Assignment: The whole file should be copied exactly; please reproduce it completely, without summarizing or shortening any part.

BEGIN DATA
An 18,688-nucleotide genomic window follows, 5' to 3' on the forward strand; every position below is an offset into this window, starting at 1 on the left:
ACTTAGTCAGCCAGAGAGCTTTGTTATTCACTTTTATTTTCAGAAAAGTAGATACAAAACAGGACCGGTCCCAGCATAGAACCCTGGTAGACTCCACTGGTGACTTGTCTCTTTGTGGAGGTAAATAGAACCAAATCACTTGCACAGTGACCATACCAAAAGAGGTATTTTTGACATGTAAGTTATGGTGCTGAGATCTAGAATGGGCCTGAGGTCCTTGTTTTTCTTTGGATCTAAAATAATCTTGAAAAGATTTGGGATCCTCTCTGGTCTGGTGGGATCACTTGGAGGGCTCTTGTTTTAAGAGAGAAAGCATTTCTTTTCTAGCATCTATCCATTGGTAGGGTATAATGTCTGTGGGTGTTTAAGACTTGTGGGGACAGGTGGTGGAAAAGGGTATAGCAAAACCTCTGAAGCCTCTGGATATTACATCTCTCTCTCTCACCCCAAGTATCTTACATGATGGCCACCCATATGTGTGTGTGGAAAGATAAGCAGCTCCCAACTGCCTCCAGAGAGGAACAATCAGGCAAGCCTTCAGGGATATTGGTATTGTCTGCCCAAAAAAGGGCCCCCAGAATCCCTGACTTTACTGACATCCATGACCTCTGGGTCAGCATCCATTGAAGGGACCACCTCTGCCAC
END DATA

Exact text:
An 18,688-nucleotide genomic window follows, 5' to 3' on the forward strand; every position below is an offset into this window, starting at 1 on the left:
ACTTAGTCAGCCAGAGAGCTTTGTTATTCACTTTTATTTTCAGAAAAGTAGATACAAAACAGGACCGGTCCCAGCATAGAACCCTGGTAGACTCCACTGGTGACTTGTCTCTTTGTGGAGGTAAATAGAACCAAATCACTTGCACAGTGACCATACCAAAAGAGGTATTTTTGACATGTAAGTTATGGTGCTGAGATCTAGAATGGGCCTGAGGTCCTTGTTTTTCTTTGGATCTAAAATAATCTTGAAAAGATTTGGGATCCTCTCTGGTCTGGTGGGATCACTTGGAGGGCTCTTGTTTTAAGAGAGAAAGCATTTCTTTTCTAGCATCTATCCATTGGTAGGGTATAATGTCTGTGGGTGTTTAAGACTTGTGGGGACAGGTGGTGGAAAAGGGTATAGCAAAACCTCTGAAGCCTCTGGATATTACATCTCTCTCTCTCACCCCAAGTATCTTACATGATGGCCACCCATATGTGTGTGTGGAAAGATAAGCAGCTCCCAACTGCCTCCAGAGAGGAACAATCAGGCAAGCCTTCAGGGATATTGGTATTGTCTGCCCAAAAAAGGGCCCCCAGAATCCCTGACTTTACTGACATCCATGACCTCTGGGTCAGCATCCATTGAAGGGACCACCTCTGCCAC